On Point: Bug Kicks Tiger

by Austin Bay
April 30, 2003

The bug has kicked Asia's biggest tiger in the teeth.

The bug is SARS, Severe Acute Respiratory Syndrome, and thetiger is the Peoples Republic of China.

The sorry fact behind the SARS epidemic is that Beijing chosesaving face over saving lives. The medical and economic consequences of thatterrible decision are already evident. The strategic political repercussionsfor China and Asia may be huge.

Plagues have no politics. Politically suppressing the news of anoutbreak doesn't cure the illness. Barring miracle remission on acontinental scale, only aggressive, coordinated medical relief, publichealth programs and public information campaigns squelch epidemics.

According to the best guesses, SARS appeared in China's southernGuangdong province in October or November 2002.

Chinese officials -- exactly who they are we don't know --weren't honest with their own people. That's not a new condition forauthoritarian regimes of any stripe, that's business as usual.

North Korea denies its perpetual famine. Castro's Cuba stilltouts its free public medical system, though for everyone but the politicalelite that system lacks aspirin and bandages.

Dictators who have reason to doubt their own politicallegitimacy believe bad news makes them look weak. But truly bad news won'tsubmit to totalitarian silence. In 1986, Soviet leaders denied the extent ofthe nuclear reactor disaster at Chernobyl, until windblown radioactive dustactivated Geiger counters elsewhere in Europe. Germans and Swedes didn'tlike fallout in their milk.

Pathogens also leap borders, and they do so rapidly on our747-connected planet.

The SARS epidemic demonstrates Beijing's strategic bind. Chinahas opened its economy to global trade, and the payoff in economic growth isreal. But "political openness" in mainland China has been a very iffyprocess.

The super-flu is bad enough, but the lies, denial andmisrepresentations surrounding the SARS outbreak magnified Beijing'sproblems.

-- The Chinese economy has been quarantined. J.P. Morgan Chaseestimated China's economy grew 9.9 percent in the first quarter of 2003. Thetrend-line for the second quarter is China's economy will shrink by 2percent. Beijing's "capitalist Communists" justify continuing authoritarianpolitical control because the economy produces. SARS demonstratesauthoritarian policies exact a huge economic price.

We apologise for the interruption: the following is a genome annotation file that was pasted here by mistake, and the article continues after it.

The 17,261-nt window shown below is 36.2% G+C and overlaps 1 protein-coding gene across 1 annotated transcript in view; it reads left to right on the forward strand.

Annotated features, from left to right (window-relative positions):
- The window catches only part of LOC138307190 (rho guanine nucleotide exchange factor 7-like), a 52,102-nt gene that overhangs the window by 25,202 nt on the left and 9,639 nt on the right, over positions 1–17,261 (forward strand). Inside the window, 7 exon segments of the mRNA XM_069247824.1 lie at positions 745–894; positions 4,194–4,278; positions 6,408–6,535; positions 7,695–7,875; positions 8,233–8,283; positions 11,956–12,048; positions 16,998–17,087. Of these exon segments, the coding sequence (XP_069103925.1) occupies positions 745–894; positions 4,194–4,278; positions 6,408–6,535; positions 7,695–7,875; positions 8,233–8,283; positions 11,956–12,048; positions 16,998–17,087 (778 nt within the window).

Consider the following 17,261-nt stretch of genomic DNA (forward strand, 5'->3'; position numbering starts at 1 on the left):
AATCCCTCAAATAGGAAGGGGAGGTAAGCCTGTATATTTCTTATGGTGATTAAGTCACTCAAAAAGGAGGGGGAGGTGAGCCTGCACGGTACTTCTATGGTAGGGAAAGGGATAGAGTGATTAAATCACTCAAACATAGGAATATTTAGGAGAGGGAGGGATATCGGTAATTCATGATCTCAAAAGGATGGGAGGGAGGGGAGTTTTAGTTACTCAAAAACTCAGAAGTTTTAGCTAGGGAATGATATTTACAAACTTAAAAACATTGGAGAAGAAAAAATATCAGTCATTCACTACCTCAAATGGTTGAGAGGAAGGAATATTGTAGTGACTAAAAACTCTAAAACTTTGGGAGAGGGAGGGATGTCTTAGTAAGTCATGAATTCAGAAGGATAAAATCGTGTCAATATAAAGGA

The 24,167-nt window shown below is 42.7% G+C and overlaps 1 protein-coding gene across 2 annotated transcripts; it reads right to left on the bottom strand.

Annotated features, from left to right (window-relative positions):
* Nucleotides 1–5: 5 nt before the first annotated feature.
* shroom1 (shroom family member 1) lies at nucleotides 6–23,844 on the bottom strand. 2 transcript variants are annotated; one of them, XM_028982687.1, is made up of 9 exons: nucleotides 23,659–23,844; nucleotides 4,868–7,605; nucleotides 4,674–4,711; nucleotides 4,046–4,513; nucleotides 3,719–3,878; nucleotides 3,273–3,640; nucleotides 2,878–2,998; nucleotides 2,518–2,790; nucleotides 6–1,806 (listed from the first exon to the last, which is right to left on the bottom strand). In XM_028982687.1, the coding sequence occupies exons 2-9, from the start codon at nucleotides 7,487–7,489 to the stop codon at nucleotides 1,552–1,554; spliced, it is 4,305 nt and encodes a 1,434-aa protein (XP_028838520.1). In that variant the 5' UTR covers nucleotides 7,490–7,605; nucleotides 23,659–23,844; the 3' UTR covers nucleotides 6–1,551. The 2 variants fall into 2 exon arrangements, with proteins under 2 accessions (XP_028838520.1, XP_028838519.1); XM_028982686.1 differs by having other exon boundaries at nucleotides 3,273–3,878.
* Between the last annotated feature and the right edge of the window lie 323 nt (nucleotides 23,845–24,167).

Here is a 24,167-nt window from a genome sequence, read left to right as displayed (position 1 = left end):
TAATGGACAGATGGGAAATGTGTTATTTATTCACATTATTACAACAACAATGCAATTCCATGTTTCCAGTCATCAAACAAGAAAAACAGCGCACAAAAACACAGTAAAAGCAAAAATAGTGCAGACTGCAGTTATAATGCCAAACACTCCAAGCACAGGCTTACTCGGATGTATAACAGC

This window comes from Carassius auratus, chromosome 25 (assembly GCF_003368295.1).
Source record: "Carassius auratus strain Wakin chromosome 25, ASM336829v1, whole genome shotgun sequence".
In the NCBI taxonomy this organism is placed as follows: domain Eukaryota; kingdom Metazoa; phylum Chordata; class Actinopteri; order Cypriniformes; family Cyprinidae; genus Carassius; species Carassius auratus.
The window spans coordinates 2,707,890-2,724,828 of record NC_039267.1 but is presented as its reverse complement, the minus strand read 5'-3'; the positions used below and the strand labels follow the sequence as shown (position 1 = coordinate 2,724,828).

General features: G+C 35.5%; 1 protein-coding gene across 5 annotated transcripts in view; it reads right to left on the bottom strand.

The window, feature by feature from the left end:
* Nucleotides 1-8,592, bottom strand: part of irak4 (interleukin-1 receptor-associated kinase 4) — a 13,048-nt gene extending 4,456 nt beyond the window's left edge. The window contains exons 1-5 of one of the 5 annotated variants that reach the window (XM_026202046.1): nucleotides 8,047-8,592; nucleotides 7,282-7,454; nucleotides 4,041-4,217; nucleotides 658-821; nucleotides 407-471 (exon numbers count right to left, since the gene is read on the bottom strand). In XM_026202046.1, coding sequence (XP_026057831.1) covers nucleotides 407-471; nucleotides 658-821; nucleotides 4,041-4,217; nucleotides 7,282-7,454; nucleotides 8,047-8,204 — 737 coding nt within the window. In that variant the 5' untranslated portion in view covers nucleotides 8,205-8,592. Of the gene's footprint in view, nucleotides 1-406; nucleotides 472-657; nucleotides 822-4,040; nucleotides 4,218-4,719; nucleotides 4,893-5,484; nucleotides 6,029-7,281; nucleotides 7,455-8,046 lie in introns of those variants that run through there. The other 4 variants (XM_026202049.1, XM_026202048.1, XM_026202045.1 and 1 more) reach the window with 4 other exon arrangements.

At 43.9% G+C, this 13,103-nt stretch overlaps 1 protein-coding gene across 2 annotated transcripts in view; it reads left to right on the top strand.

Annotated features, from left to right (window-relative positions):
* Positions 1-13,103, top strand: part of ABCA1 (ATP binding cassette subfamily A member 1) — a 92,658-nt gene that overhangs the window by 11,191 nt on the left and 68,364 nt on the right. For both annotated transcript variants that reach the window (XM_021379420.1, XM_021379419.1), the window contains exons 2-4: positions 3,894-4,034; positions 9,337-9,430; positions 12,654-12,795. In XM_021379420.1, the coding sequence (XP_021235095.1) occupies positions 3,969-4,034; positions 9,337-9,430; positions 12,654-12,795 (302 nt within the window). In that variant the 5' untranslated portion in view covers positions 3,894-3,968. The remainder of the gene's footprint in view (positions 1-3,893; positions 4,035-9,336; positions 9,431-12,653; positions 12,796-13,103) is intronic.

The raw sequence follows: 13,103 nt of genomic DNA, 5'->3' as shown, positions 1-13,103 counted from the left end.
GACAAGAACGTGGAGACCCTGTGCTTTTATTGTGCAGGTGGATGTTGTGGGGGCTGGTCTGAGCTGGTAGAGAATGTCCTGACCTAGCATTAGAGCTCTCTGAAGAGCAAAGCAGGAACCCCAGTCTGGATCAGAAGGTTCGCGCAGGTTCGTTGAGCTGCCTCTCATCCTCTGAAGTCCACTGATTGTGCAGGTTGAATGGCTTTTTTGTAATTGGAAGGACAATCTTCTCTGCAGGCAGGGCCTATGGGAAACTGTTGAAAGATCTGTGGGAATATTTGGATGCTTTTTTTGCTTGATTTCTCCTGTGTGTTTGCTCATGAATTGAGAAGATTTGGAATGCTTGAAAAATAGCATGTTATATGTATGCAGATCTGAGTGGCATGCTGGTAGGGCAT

-- Beijing's domestic credibility has suffered, and not simplybecause of the economic tailspin. It's often tough to gauge the politicalblowback in an authoritarian society that results from "lying aboutsomething really important" because the autocrats control the informationflow. The fear generated by this epidemic, however, has overwhelmed thecontrol system. Gossip is now propelled by paranoia undeterred by jail.

Chinese peasants, technocrats, and even the bureaucrats knowgovernment lies don't stop infections. Senior health officials in Beijinghave been sacked. This past Tuesday, 2,000 people in the village ofChagugang (near Beijing) burned a school building the government designateda SARS quarantine center. That's not a democracy's Not In My Backyarddemonstration, that's a rebellion.

-- SARS has dealt Beijing an international relations disaster.Militarily-potent China is already viewed with distrust throughout Asia.Business, however, is business, until business travel leads to mass death.Beijing has failed to act as a responsible regional leader. Behind thescenes, Japan has been displeased with China's failure to help police NorthKorea's nuclear zanies; the failure to share vital international medicaldata adds to the perception that Beijing cannot be trusted to act as aresponsible power.

China, as part of its "one China" strategy, has successfullyexcluded Taiwan from the World Health Organization (WHO). The Taiwanese havepleaded for observer status, arguing international health issues overridepolitical competition. Beijing's mishandling of SARS makes Taiwan's case. Weall share the same disease pool, and political exclusion from WHO must stop.

WHO now says SARS outbreaks have peaked in Canada, Singapore,Hong Kong and Vietnam, but not in China. China needs the world's help. Thatmeans a full and open accounting of the medical facts and the politicalfailures.

Read Austin Bay's Latest Book

To find out more about Austin Bay and read features by other Creators Syndicate writers and cartoonists, visit the Creators Syndicate Web page at www.creators.com.


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